Some years ago, ad doyen Prasoon Joshi coined a slogan which helped his agency boost enormously a prestigious product, Coca Cola. The simple slogan was: ‘Thanda matlab coca cola’. The magical words were spoken in the ad by actor Aamir Khan, but it was agreed that in this ad, the message was more important than the speaker.

  The ad message was simple and went directly to the heart. In a nation where the sun beats down mercilessly for nine out of twelve months, what is most welcome to quench one’s thirst?  Something cold, really cold to soothe the tongue, throat and stomach. It could be plain water, coconut water, ‘moar’ (buttermilk) or better still, ‘Coke.’

  This soft drink message applies to other messages as well. The 1972 Lok Sabha polls brought a landslide win for Indira Gandhi’s Congress, which had then come out with a winning message, ‘Garibi Hatao.’  Of course, the party had other achievements to boast about, but the slogan effectively conveyed what the Congress would do to help the masses.

At the same time a false, insincere message can put off the people, like the NDA’s ‘India Shining’ campaign in 2004. People looked around them and discovered the sun shone only for the affluent. The NDA was routed.

  While the message is important, how it is conveyed to the people is equally so. In the early 1970s, Indira Gandhi was the supreme leader, a charming woman who knew how to appeal to the hearts of the people.  The message and the messenger formed an irresistible combination and offset the negative campaign launched by the ‘big biz’-owned media, famously called the ‘jute press’ by R K Karanjia of the ‘Blitz’ group of publications. Indira did not have the advantages of television, but made full use of the state-owned All India Radio.

  In 2014, the BJP’s prime ministerial candidate, Narendra Modi, launched a somewhat similar campaign. But unlike Indira, he had the fullest support of a screaming, high-powered media, where the 24 hour news TV channels competed with one another to project his ’development’ strategy. The electorate is also different today.

In 1972, Indians were hungry for just two daily meals. Forty years later, the gap between the rich and the poor has widened. But no political party really cares for the poor and Modi’s ‘development’ is urban-oriented, benefiting only the affluent classes. TV channels, their bosses and anchors belong to the elitist classes and portrayed Modi as the saviour of the Indian economy. Such a massive, orchestrated media campaign had an impact in a nation, where even the lower middle class homes own TVs. The TV news channels have neither the desire nor the motivation to portray India’s starkest poverty-ridden areas, like the riot-hit, unrehabilitated Muslim victims of Muzaffarnagar, recently.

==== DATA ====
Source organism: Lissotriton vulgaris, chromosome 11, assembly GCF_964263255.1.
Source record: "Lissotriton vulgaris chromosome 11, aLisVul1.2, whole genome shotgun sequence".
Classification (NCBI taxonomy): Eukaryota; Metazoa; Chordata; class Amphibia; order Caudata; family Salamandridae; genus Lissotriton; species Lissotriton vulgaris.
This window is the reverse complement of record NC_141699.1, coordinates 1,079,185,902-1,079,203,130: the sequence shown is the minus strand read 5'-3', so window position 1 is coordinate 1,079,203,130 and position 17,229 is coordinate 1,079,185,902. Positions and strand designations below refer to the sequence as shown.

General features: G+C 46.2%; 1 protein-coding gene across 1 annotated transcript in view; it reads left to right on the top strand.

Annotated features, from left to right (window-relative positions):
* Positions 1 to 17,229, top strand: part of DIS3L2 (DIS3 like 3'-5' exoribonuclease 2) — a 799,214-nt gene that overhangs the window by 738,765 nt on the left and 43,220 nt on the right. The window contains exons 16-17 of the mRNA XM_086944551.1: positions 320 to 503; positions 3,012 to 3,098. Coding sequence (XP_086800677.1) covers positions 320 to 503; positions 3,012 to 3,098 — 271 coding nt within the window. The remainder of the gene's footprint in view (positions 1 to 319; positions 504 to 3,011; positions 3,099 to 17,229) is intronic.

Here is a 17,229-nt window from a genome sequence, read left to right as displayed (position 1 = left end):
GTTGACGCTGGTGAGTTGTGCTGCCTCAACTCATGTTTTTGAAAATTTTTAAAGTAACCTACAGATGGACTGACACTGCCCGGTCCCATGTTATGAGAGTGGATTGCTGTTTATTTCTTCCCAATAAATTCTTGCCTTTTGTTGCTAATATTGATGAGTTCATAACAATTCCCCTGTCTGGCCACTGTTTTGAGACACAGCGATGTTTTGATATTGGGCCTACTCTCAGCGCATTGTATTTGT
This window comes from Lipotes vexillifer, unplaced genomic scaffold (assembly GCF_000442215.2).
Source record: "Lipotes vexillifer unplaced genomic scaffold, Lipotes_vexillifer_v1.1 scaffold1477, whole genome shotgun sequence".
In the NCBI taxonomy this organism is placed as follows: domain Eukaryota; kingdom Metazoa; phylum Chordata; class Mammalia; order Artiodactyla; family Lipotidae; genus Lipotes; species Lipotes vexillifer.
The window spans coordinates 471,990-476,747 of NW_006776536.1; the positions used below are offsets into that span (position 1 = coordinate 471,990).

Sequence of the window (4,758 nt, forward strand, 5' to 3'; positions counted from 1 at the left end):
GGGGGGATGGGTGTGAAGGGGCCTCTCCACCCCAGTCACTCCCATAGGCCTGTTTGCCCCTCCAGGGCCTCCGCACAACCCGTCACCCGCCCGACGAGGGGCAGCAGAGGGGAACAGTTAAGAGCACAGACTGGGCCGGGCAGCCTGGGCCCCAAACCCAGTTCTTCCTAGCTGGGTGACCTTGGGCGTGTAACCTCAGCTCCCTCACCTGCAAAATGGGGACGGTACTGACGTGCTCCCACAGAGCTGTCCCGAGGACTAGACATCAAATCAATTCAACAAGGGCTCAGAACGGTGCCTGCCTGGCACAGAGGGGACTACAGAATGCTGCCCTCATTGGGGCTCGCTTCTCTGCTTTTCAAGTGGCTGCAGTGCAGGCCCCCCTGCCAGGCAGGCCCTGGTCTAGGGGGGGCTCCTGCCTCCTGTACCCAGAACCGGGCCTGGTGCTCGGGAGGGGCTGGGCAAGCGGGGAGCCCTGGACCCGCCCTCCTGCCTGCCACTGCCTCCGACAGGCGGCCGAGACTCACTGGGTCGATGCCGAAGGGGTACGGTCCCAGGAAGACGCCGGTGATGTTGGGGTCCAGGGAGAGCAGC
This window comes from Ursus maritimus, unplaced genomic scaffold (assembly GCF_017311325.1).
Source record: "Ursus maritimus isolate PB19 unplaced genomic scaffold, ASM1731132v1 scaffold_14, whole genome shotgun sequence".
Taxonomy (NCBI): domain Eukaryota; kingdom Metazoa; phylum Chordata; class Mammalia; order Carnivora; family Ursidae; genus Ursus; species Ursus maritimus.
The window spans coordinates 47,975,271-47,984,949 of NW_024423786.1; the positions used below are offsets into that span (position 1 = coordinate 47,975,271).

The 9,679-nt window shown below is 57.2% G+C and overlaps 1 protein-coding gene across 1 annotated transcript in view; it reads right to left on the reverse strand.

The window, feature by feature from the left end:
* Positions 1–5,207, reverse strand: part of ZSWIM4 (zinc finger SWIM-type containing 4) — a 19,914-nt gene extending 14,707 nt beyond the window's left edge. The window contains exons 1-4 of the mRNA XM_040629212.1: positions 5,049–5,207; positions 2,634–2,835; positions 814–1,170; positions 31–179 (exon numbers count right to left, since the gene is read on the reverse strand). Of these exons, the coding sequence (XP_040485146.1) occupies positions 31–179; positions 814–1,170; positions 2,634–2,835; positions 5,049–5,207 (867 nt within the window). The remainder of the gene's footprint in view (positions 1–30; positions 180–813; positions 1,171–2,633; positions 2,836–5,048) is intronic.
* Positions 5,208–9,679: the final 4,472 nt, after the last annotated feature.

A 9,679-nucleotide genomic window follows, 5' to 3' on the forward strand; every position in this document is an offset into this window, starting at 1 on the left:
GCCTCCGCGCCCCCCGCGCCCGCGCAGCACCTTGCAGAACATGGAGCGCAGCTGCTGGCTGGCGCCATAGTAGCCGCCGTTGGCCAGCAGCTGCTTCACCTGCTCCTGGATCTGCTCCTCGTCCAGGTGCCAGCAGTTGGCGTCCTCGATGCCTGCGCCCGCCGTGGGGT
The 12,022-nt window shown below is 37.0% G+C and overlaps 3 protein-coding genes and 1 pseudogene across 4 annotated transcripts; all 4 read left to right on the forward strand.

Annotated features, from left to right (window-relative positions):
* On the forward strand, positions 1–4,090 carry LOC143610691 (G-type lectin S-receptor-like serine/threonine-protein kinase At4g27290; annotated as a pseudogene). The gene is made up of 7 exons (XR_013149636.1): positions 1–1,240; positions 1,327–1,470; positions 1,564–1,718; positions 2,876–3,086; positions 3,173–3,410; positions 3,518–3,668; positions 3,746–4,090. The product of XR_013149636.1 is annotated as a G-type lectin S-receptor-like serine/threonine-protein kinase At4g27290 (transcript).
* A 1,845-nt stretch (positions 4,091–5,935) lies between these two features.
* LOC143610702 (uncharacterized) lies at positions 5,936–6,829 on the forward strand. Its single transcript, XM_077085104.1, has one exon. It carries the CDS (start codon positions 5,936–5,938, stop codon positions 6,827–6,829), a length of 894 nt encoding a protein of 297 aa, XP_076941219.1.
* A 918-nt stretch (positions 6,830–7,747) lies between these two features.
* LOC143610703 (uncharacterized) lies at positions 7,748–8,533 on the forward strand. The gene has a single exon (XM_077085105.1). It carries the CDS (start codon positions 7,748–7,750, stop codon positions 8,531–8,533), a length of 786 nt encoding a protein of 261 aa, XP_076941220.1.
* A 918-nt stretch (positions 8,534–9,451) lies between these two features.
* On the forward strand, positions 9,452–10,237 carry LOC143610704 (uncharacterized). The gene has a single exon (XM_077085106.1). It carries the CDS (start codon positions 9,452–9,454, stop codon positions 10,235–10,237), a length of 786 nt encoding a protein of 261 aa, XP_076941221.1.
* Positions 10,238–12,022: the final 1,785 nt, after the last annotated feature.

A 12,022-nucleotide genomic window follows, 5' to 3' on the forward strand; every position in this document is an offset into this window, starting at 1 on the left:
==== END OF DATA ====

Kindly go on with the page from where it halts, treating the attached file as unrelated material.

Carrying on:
Yet we cannot deny that Modi’s whirlwind TV campaign influenced the voters who were totally disgusted by the incompetency, arrogance and corruption-laden UPA regime. Even the middle class, which had supported the economic liberalisation of UPA I and II, was impressed.

Who would not be impressed with the promise of good roads, millions of new jobs, power and water, massive industrialisation and so on. Gujarat was held up as the prime example, Gujarat minus the shanties and the poverty of the Muslim riot victims from 2002.

  Broad-mindedness, the art of living together and tolerance are dirty words in today’s India. We forget that the minorities need decent homes, decent jobs to pay rents, school and college fees and a decent standing in society.  No Indian political party seems to care for such massive divisions in Indian society. What kind of development are we talking about, with such mutual antagonism among our people?

Whatever be the size of his majority, Modi and his allies will learn that India cannot be ruled without tolerance and respect to all religions.

In this environment, Odisha and its Chief Minister Naveen Pattnaik stand out. Now Odisha is one of the poorest states in India, yet it remained untouched by the ‘Modi wave.’  Pattnaik has been re-elected thrice, with apparent ease, and his BJD party embraces everyone, including Muslims and women, in particular. Compare this to Modi’s Gujarat, which could not field a single Muslim from there.

India needs to be ruled with love, compassion and understanding. Perhaps, many of the Indians  who voted for Modi are hoping that his supporters like Ramdev, Togadia, Giriraj, Asaram and their likes, will be firmly pushed aside.

Development is not just physical achievement, it should improve our minds too. We need our schools and colleges to educate our future generations on the values of tolerance, unity and diversity of India.

By the way, in the days to come, can we hope for less of vicious, foul name-calling of political opponents, an art in which the BJP seems to specialise? A transformed Modi could work wonders for this nation. But will he?

 V Gangadhar

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